Third Party Payment Handler’s System Breached – How Safe Are We?
The credit card industry was stunned last week by news that data from as many as 10 million credit cards had been misappropriated by cyber thugs. Visa and MasterCard rushed to allay the fears of the potential 1.5 million clients whose personal information might have been penetrated.
Global Payments which was the handler whose system was infiltrated said, “The investigation to date has revealed that Track Two card data may have been stolen, but that cardholders’ names, addresses and social security numbers were not obtained by the criminals. The company went on to say that, based on forensic information not revealed to the public they believe the problem has been contained.
According to some analysts the perpetrators of this fraud have been amassing the information over months before using it, and then only cautiously at first. After ascertaining a cardholder’s information the thief will use the “card” initially for small purchases to verify whether the cardholder is monitoring his account. If this is not indicated, the offender will then boldly use the information on a grander and grander scale.
In the interim, both Visa and MasterCard have launched investigations of their own, all the while emphasizing the fact that their systems have not been infiltrated. The information being divulged by the Visa/MasterCard contingent is different from what is being said by Global Payments about the breach. This disinformation gives rise to some very disconcerting questions like: Who did what to whom and for how long has this been going on? Or: How safe are we and our personal information in this cyber world, with malevolent technology waiting to invade our privacy? If these are questions that are nagging at you, here are some steps you can take to avoid or minimize damage from hacking:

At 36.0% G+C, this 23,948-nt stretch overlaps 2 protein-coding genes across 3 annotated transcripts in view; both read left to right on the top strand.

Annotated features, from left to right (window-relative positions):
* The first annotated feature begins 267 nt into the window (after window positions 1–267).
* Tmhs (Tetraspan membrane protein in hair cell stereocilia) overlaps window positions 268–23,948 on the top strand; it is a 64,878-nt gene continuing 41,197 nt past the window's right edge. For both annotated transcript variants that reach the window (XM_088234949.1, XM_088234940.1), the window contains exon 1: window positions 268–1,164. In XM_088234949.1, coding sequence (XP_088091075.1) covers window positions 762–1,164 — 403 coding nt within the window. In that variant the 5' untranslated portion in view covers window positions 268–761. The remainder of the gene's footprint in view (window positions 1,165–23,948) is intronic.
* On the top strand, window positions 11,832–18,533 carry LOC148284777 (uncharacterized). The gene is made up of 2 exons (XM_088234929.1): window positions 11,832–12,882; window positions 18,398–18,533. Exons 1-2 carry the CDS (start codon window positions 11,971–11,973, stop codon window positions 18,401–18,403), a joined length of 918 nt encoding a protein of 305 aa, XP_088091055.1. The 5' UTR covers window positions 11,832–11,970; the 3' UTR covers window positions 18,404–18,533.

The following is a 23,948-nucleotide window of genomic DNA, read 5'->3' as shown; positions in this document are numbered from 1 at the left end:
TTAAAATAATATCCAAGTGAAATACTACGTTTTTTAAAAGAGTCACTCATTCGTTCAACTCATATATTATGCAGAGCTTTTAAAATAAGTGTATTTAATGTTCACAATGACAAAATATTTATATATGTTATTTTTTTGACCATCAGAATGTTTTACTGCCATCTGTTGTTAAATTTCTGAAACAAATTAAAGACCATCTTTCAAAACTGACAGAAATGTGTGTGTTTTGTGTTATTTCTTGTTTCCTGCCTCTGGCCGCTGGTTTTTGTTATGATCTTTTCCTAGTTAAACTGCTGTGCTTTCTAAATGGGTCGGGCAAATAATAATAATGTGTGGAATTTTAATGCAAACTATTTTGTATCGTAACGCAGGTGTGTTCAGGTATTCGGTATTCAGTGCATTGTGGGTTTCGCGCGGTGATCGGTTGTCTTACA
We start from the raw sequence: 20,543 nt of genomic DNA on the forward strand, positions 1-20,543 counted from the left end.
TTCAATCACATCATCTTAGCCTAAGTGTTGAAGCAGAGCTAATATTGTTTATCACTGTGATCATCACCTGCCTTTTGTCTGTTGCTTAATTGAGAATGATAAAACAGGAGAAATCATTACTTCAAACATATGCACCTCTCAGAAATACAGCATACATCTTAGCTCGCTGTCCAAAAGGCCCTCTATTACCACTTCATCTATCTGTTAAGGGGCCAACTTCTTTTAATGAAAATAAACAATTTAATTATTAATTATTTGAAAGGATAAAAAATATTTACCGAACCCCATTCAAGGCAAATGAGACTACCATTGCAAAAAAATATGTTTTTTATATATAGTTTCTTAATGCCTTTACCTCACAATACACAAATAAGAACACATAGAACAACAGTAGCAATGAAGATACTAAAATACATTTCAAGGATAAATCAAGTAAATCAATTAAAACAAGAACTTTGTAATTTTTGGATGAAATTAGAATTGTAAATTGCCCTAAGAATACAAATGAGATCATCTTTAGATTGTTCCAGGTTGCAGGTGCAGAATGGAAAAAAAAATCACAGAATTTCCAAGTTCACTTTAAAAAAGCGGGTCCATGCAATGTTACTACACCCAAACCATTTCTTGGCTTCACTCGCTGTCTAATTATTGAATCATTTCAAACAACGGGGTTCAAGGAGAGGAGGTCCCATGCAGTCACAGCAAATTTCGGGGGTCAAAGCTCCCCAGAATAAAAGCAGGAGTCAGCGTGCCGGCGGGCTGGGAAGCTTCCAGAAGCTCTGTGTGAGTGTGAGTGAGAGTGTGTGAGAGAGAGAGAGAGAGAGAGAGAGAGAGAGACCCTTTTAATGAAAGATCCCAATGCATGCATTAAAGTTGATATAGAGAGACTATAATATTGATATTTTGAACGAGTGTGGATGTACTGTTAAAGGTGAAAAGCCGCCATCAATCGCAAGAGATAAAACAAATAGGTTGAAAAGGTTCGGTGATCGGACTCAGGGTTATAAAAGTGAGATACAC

Be Extra Cautious
Hackers can extract pertinent personal information from an invaded site and send e-mails to targeted persons in an effort to obtain passwords and account #’s, a process known as “spear phishing”. Do NOT reply to any e-mail supposedly from a financial institution requiring information about the account as this is a scam. Your bank or Credit Card Company would never ask you for this in an e-mail.
Review Statements Closely
Scammers may begin small to verify your vigilance. If you don’t recognize a charge, no matter how small, alert your credit card company and they will investigate the payment. In most instances they will reverse the charge and also issue a new account number upon request.
Monitor Your Credit Report
The three national credit card reporting companies are required to provide consumers with one free credit report each year upon request. Take advantage of this @ www.annualcreditreport.com !
Update Software and Browsers
Protect yourself from online fraud and identity theft with browser security software on your computers and mobile devices. If you already have anti-virus software, make sure to update it.